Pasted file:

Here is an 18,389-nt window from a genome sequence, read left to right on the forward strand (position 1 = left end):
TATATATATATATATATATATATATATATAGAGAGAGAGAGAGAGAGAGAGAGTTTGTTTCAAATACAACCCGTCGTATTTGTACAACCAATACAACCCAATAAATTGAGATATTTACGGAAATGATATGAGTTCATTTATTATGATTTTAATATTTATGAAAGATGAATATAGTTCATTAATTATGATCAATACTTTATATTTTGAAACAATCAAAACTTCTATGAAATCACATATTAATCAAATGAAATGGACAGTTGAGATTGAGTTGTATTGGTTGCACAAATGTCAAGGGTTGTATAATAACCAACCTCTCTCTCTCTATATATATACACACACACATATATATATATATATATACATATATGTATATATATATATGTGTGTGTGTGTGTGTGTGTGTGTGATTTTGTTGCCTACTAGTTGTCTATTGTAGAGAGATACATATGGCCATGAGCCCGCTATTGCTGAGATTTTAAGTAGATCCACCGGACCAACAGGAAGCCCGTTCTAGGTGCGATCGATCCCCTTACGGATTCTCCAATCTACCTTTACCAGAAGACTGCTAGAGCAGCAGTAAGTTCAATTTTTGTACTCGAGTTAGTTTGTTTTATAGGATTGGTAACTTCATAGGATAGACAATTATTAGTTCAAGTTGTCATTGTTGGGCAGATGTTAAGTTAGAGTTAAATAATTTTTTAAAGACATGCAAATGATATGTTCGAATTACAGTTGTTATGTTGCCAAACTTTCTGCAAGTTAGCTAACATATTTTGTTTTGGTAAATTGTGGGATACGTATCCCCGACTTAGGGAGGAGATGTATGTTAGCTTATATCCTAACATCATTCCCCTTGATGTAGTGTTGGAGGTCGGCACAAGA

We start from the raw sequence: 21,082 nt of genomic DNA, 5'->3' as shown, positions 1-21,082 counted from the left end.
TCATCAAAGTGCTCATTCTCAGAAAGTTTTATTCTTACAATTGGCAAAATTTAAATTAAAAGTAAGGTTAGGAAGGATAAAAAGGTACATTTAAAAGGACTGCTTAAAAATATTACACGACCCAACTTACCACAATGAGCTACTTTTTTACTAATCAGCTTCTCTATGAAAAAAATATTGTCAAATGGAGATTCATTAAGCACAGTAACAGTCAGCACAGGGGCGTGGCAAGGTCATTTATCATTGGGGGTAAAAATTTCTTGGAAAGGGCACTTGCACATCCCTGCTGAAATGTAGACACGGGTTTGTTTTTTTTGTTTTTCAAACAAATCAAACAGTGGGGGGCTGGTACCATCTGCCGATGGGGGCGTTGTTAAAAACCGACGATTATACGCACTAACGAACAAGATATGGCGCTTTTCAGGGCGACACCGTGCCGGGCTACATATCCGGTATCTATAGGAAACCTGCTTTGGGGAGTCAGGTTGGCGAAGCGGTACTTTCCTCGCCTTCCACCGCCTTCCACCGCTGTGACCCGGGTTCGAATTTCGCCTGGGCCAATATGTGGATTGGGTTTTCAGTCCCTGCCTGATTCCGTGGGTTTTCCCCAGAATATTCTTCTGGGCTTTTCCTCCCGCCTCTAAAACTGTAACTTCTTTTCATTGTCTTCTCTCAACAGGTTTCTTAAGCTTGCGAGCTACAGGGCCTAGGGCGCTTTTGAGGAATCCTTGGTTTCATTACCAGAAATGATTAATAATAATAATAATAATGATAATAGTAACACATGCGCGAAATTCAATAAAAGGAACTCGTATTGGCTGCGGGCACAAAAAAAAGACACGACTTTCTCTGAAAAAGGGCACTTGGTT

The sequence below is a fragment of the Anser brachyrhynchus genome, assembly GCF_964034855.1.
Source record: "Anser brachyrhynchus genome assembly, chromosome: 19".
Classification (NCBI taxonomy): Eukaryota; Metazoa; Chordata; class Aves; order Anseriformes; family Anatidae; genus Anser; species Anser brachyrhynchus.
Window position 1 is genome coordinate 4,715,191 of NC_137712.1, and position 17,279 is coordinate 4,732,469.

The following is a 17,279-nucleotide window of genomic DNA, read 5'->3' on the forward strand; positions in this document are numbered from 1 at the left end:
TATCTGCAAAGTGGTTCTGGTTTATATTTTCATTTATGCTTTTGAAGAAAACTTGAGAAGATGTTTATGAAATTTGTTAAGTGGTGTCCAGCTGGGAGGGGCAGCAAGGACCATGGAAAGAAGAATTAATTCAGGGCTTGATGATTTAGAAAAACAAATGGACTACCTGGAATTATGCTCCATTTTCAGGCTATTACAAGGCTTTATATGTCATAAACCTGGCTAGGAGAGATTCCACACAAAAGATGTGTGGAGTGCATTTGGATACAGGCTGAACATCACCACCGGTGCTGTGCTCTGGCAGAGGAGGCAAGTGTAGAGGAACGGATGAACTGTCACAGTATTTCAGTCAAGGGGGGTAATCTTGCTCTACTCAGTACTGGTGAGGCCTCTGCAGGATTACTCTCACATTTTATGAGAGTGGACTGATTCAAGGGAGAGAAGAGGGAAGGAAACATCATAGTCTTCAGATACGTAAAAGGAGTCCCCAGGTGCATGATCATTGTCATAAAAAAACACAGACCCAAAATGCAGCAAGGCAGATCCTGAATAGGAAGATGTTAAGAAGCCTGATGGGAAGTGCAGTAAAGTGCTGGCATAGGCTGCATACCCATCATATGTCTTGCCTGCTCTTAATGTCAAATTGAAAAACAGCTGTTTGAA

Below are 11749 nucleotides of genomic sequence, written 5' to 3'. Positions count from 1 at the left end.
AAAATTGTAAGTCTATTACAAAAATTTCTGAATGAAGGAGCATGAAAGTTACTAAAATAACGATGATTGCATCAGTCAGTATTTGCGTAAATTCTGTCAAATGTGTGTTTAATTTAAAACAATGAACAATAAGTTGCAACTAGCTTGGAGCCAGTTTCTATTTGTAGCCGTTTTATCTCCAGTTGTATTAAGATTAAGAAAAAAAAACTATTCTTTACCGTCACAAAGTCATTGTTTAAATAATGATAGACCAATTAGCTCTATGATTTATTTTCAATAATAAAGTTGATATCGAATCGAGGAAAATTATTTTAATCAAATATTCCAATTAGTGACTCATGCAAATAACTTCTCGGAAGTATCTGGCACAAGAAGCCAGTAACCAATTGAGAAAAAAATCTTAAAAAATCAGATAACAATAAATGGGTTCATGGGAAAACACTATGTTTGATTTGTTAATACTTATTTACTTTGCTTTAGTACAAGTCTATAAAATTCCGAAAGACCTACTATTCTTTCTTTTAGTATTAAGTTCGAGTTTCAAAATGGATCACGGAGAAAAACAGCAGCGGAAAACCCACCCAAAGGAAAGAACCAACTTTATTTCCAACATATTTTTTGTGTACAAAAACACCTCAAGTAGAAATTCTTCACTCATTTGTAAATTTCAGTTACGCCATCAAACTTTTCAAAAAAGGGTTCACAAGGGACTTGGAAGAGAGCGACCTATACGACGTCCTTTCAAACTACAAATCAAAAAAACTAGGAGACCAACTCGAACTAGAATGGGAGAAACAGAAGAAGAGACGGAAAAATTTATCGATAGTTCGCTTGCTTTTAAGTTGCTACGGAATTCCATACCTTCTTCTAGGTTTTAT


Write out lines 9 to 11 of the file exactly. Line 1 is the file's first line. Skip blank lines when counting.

The following is a 17,279-nucleotide window of genomic DNA, read 5'->3' on the forward strand; positions in this document are numbered from 1 at the left end:
TATCTGCAAAGTGGTTCTGGTTTATATTTTCATTTATGCTTTTGAAGAAAACTTGAGAAGATGTTTATGAAATTTGTTAAGTGGTGTCCAGCTGGGAGGGGCAGCAAGGACCATGGAAAGAAGAATTAATTCAGGGCTTGATGATTTAGAAAAACAAATGGACTACCTGGAATTATGCTCCATTTTCAGGCTATTACAAGGCTTTATATGTCATAAACCTGGCTAGGAGAGATTCCACACAAAAGATGTGTGGAGTGCATTTGGATACAGGCTGAACATCACCACCGGTGCTGTGCTCTGGCAGAGGAGGCAAGTGTAGAGGAACGGATGAACTGTCACAGTATTTCAGTCAAGGGGGGTAATCTTGCTCTACTCAGTACTGGTGAGGCCTCTGCAGGATTACTCTCACATTTTATGAGAGTGGACTGATTCAAGGGAGAGAAGAGGGAAGGAAACATCATAGTCTTCAGATACGTAAAAGGAGTCCCCAGGTGCATGATCATTGTCATAAAAAAACACAGACCCAAAATGCAGCAAGGCAGATCCTGAATAGGAAGATGTTAAGAAGCCTGATGGGAAGTGCAGTAAAGTGCTGGCATAGGCTGCATACCCATCATATGTCTTGCCTGCTCTTAATGTCAAATTGAAAAACAGCTGTTTGAA

Below are 11749 nucleotides of genomic sequence, written 5' to 3'. Positions count from 1 at the left end.